11. CHAPTER SEVEN Organizing the Saints Giving the Ministry to the People
    (pp. 184-210)

    Many of the churches we studied were either first-generation congregations or had only a handful of members when the current pastor assumed leadership. Within a decade they had grown exponentially, often developing into megachurches with several thousand members. The senior pastor was typically a dynamic, charismatic, and even authoritarian leader whose values infused every aspect of church life. At the same time, these congregations typically affirmed the priesthood of all believers and the principle that the work of ministry is to be done by the laity. On the surface, this seems like a contradiction. How can strong leadership at the...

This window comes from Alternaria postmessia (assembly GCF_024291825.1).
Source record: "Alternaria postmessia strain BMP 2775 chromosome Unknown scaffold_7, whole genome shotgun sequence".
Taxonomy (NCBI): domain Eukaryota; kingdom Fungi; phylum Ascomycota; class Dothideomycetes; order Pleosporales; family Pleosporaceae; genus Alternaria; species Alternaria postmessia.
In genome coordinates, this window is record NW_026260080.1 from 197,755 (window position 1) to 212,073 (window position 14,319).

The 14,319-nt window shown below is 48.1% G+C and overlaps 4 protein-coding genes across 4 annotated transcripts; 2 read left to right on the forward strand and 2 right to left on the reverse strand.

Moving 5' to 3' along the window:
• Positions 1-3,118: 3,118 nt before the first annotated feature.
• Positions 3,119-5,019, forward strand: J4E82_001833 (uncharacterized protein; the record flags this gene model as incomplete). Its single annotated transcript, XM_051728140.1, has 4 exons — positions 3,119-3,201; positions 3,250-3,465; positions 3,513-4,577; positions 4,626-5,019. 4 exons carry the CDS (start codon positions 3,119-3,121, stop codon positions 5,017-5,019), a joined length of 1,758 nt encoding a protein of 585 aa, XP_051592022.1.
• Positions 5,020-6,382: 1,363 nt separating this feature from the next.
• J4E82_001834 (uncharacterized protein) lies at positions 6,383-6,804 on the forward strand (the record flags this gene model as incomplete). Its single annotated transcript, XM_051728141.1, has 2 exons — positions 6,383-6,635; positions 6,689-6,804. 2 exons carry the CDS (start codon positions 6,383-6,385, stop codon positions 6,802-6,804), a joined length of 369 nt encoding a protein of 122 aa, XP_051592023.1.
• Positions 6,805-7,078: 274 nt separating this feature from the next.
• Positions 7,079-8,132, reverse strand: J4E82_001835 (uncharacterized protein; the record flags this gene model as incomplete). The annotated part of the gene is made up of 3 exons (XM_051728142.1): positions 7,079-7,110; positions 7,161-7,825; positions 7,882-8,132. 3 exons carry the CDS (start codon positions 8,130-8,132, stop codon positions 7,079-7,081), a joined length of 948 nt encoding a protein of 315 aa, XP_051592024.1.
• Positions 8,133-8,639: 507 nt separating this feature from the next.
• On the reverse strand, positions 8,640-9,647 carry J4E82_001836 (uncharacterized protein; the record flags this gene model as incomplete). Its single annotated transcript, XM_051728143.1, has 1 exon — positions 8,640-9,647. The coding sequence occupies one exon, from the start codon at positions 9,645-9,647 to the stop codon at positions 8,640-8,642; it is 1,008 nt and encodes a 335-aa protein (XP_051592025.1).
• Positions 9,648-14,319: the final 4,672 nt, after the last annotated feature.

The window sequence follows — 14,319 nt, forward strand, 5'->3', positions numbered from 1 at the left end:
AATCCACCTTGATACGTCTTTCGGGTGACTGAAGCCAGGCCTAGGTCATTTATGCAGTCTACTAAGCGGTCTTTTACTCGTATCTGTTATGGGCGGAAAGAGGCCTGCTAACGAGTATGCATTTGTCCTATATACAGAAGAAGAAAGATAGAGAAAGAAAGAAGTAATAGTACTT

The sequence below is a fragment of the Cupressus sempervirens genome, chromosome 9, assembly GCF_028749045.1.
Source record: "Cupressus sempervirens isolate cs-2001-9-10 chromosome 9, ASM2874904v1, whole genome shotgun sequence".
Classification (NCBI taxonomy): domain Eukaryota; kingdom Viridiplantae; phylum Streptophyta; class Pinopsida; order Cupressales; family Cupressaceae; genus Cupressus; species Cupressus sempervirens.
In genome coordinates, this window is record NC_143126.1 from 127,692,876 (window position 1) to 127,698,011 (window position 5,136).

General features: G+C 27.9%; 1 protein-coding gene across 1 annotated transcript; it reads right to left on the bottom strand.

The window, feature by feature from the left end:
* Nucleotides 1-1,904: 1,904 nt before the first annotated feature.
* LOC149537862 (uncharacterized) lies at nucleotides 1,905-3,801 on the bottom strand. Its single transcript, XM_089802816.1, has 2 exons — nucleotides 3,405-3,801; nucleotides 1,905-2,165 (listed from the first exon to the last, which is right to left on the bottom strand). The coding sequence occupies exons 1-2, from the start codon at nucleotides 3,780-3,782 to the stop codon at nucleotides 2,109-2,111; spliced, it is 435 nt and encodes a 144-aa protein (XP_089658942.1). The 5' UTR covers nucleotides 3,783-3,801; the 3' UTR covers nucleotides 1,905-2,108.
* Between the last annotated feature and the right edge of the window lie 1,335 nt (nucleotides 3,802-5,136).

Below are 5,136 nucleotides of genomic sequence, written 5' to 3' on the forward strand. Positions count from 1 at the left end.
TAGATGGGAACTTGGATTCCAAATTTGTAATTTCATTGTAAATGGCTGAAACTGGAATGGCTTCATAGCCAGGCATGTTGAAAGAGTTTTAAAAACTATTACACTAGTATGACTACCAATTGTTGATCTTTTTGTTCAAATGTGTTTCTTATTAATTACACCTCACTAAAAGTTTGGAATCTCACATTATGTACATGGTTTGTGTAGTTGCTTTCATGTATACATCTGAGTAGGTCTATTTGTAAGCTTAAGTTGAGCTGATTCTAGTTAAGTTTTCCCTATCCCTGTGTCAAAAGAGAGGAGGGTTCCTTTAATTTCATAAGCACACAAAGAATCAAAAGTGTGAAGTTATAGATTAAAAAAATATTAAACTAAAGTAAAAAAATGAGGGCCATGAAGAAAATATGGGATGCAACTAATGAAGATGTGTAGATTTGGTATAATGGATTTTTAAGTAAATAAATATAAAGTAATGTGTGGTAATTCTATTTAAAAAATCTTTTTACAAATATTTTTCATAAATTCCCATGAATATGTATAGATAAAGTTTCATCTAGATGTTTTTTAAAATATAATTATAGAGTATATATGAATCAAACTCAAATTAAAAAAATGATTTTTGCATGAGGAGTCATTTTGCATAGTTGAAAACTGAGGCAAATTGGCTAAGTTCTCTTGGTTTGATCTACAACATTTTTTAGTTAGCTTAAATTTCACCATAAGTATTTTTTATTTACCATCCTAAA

12. CHAPTER EIGHT The Future of Progressive Pentecostalism
    (pp. 211-224)

    In this final chapter we will summarize our argument, make some predictions about the future of Progressive Pentecostalism, note some theoretical issues that have echoed through our analysis, and identify some specific challenges that face this emergent movement within the Pentecostal tradition. The problem with generalizing about Pentecostalism, however, is that it is such an unruly movement. Wherever it emerges, Pentecostalism tends to indigenize, absorbing the local culture in the way it worships, organizes itself, and relates to the local community. In searching for a metaphor to describe the growth of Pentecostalism, we were struck with the idea that the...

  13. APPENDIX: LIST OF INTERVIEWS
    (pp. 225-234)
  14. NOTES
    (pp. 235-244)
  15. CONTENTS OF DVD
    (pp. 245-248)
  16. INDEX
    (pp. 249-261)
  17. Back Matter
    (pp. 262-262)